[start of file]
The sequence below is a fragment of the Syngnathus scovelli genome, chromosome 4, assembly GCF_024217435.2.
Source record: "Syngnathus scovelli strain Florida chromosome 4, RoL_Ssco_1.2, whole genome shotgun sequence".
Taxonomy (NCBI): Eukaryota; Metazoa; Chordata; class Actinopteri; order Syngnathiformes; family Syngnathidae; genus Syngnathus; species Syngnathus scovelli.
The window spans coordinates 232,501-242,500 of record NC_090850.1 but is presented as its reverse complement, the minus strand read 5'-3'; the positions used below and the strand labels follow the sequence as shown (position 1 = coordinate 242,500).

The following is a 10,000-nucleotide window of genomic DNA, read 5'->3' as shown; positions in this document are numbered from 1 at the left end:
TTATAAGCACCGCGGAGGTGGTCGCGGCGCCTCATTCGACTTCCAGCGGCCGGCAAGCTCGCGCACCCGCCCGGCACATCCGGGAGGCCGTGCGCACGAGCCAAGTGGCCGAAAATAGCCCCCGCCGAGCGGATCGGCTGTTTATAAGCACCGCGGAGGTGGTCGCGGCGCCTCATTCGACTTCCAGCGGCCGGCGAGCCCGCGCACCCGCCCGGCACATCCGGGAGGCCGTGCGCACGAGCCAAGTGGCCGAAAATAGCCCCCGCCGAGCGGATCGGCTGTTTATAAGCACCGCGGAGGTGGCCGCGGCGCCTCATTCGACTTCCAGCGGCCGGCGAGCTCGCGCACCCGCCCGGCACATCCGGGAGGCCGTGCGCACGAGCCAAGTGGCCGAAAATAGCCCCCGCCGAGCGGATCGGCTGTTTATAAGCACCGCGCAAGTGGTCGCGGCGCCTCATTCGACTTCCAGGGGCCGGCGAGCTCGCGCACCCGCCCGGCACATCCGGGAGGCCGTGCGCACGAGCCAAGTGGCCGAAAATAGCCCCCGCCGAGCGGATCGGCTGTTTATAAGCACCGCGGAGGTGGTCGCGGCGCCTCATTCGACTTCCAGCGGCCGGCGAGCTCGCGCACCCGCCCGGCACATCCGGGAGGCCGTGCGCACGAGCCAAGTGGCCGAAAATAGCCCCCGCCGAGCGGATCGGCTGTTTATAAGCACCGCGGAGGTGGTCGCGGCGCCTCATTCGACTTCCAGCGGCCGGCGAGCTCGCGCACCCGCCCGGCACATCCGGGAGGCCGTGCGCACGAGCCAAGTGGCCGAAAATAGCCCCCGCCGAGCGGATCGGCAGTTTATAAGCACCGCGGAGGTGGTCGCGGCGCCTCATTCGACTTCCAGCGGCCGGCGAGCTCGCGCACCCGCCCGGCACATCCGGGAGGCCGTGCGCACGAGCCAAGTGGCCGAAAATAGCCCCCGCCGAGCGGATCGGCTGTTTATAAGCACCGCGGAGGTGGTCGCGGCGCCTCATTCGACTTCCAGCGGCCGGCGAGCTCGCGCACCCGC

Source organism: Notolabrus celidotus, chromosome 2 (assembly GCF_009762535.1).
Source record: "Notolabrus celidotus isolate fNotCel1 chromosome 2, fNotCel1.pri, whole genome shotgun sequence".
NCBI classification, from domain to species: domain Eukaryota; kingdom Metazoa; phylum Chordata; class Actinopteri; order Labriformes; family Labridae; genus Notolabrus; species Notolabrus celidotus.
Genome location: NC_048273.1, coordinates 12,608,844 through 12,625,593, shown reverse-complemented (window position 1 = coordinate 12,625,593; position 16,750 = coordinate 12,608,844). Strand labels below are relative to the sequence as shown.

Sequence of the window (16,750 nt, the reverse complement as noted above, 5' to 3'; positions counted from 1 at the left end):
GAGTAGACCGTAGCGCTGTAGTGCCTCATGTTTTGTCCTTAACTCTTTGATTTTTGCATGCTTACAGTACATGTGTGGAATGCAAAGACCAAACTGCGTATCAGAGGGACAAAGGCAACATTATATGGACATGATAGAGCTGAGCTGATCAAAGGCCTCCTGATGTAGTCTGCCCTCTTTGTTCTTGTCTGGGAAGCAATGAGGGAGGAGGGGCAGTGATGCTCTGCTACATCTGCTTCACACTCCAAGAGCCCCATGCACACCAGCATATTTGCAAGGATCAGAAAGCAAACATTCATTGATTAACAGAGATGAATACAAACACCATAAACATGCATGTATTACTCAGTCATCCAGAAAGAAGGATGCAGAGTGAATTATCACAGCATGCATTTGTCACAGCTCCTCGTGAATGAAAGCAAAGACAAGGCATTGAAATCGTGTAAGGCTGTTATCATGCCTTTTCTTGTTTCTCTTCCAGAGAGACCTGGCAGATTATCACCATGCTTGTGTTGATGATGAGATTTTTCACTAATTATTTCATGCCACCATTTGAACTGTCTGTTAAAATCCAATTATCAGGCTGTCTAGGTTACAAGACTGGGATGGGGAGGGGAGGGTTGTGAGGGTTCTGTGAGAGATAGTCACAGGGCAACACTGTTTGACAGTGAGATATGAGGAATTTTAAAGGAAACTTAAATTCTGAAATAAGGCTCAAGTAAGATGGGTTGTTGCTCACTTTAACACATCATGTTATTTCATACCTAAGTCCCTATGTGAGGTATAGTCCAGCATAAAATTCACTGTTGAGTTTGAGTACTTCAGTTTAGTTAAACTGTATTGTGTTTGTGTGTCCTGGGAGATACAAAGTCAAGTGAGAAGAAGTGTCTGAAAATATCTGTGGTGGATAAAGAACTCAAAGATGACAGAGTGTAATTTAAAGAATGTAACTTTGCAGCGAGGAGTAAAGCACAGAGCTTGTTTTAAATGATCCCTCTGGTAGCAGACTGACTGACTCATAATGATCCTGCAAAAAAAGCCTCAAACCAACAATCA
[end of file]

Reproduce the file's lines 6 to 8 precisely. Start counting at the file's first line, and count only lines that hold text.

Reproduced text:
TTATAAGCACCGCGGAGGTGGTCGCGGCGCCTCATTCGACTTCCAGCGGCCGGCAAGCTCGCGCACCCGCCCGGCACATCCGGGAGGCCGTGCGCACGAGCCAAGTGGCCGAAAATAGCCCCCGCCGAGCGGATCGGCTGTTTATAAGCACCGCGGAGGTGGTCGCGGCGCCTCATTCGACTTCCAGCGGCCGGCGAGCCCGCGCACCCGCCCGGCACATCCGGGAGGCCGTGCGCACGAGCCAAGTGGCCGAAAATAGCCCCCGCCGAGCGGATCGGCTGTTTATAAGCACCGCGGAGGTGGCCGCGGCGCCTCATTCGACTTCCAGCGGCCGGCGAGCTCGCGCACCCGCCCGGCACATCCGGGAGGCCGTGCGCACGAGCCAAGTGGCCGAAAATAGCCCCCGCCGAGCGGATCGGCTGTTTATAAGCACCGCGCAAGTGGTCGCGGCGCCTCATTCGACTTCCAGGGGCCGGCGAGCTCGCGCACCCGCCCGGCACATCCGGGAGGCCGTGCGCACGAGCCAAGTGGCCGAAAATAGCCCCCGCCGAGCGGATCGGCTGTTTATAAGCACCGCGGAGGTGGTCGCGGCGCCTCATTCGACTTCCAGCGGCCGGCGAGCTCGCGCACCCGCCCGGCACATCCGGGAGGCCGTGCGCACGAGCCAAGTGGCCGAAAATAGCCCCCGCCGAGCGGATCGGCTGTTTATAAGCACCGCGGAGGTGGTCGCGGCGCCTCATTCGACTTCCAGCGGCCGGCGAGCTCGCGCACCCGCCCGGCACATCCGGGAGGCCGTGCGCACGAGCCAAGTGGCCGAAAATAGCCCCCGCCGAGCGGATCGGCAGTTTATAAGCACCGCGGAGGTGGTCGCGGCGCCTCATTCGACTTCCAGCGGCCGGCGAGCTCGCGCACCCGCCCGGCACATCCGGGAGGCCGTGCGCACGAGCCAAGTGGCCGAAAATAGCCCCCGCCGAGCGGATCGGCTGTTTATAAGCACCGCGGAGGTGGTCGCGGCGCCTCATTCGACTTCCAGCGGCCGGCGAGCTCGCGCACCCGC

Source organism: Notolabrus celidotus, chromosome 2 (assembly GCF_009762535.1).
Source record: "Notolabrus celidotus isolate fNotCel1 chromosome 2, fNotCel1.pri, whole genome shotgun sequence".